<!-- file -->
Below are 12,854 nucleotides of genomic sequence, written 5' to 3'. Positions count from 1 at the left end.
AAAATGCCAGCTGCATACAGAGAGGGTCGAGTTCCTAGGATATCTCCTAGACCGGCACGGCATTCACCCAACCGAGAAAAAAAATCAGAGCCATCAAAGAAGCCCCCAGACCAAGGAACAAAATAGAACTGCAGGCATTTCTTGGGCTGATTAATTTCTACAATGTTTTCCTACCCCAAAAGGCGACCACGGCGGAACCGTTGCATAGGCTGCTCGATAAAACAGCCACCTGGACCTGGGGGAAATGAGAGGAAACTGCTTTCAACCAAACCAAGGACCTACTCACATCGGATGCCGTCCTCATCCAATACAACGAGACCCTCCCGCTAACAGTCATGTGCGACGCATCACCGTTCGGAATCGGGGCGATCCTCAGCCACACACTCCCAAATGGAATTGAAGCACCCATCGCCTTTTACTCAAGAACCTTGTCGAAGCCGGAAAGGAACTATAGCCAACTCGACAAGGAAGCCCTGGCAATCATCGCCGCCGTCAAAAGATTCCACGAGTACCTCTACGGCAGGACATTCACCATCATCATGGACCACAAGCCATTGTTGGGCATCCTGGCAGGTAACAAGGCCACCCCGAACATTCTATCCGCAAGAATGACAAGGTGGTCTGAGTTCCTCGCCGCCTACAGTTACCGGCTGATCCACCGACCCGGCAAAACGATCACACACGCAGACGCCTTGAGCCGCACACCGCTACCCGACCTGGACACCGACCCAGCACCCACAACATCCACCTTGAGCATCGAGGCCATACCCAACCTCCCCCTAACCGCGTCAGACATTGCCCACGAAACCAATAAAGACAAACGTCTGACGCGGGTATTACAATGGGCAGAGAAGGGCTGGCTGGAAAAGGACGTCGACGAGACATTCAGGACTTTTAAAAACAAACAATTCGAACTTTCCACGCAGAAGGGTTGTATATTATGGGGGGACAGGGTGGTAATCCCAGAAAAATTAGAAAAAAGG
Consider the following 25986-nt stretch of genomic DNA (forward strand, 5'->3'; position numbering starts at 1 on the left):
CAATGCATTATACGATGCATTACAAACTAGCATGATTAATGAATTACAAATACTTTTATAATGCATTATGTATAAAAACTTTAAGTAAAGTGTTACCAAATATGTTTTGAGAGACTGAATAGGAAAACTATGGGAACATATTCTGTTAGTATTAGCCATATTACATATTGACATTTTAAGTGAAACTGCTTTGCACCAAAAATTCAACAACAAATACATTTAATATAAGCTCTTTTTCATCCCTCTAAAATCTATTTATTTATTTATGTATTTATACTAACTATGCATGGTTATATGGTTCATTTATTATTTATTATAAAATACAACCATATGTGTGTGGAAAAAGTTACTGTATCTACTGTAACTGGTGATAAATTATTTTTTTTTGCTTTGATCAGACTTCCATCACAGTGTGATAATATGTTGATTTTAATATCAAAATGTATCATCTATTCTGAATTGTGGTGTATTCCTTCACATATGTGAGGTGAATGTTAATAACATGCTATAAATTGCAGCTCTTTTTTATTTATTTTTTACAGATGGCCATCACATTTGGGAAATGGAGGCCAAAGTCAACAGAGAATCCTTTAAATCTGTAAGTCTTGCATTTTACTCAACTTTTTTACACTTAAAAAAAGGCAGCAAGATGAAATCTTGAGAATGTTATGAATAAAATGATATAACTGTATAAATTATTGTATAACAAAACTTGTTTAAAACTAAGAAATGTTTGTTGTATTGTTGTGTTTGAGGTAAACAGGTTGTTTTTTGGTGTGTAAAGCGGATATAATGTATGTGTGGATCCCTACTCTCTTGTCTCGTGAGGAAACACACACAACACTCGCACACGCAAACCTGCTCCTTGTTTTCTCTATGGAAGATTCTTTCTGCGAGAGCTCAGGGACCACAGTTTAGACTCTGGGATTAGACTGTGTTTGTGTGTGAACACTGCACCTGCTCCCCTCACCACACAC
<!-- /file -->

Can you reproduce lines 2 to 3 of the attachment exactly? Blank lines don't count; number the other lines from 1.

AAAATGCCAGCTGCATACAGAGAGGGTCGAGTTCCTAGGATATCTCCTAGACCGGCACGGCATTCACCCAACCGAGAAAAAAAATCAGAGCCATCAAAGAAGCCCCCAGACCAAGGAACAAAATAGAACTGCAGGCATTTCTTGGGCTGATTAATTTCTACAATGTTTTCCTACCCCAAAAGGCGACCACGGCGGAACCGTTGCATAGGCTGCTCGATAAAACAGCCACCTGGACCTGGGGGAAATGAGAGGAAACTGCTTTCAACCAAACCAAGGACCTACTCACATCGGATGCCGTCCTCATCCAATACAACGAGACCCTCCCGCTAACAGTCATGTGCGACGCATCACCGTTCGGAATCGGGGCGATCCTCAGCCACACACTCCCAAATGGAATTGAAGCACCCATCGCCTTTTACTCAAGAACCTTGTCGAAGCCGGAAAGGAACTATAGCCAACTCGACAAGGAAGCCCTGGCAATCATCGCCGCCGTCAAAAGATTCCACGAGTACCTCTACGGCAGGACATTCACCATCATCATGGACCACAAGCCATTGTTGGGCATCCTGGCAGGTAACAAGGCCACCCCGAACATTCTATCCGCAAGAATGACAAGGTGGTCTGAGTTCCTCGCCGCCTACAGTTACCGGCTGATCCACCGACCCGGCAAAACGATCACACACGCAGACGCCTTGAGCCGCACACCGCTACCCGACCTGGACACCGACCCAGCACCCACAACATCCACCTTGAGCATCGAGGCCATACCCAACCTCCCCCTAACCGCGTCAGACATTGCCCACGAAACCAATAAAGACAAACGTCTGACGCGGGTATTACAATGGGCAGAGAAGGGCTGGCTGGAAAAGGACGTCGACGAGACATTCAGGACTTTTAAAAACAAACAATTCGAACTTTCCACGCAGAAGGGTTGTATATTATGGGGGGACAGGGTGGTAATCCCAGAAAAATTAGAAAAAAGG
Consider the following 25986-nt stretch of genomic DNA (forward strand, 5'->3'; position numbering starts at 1 on the left):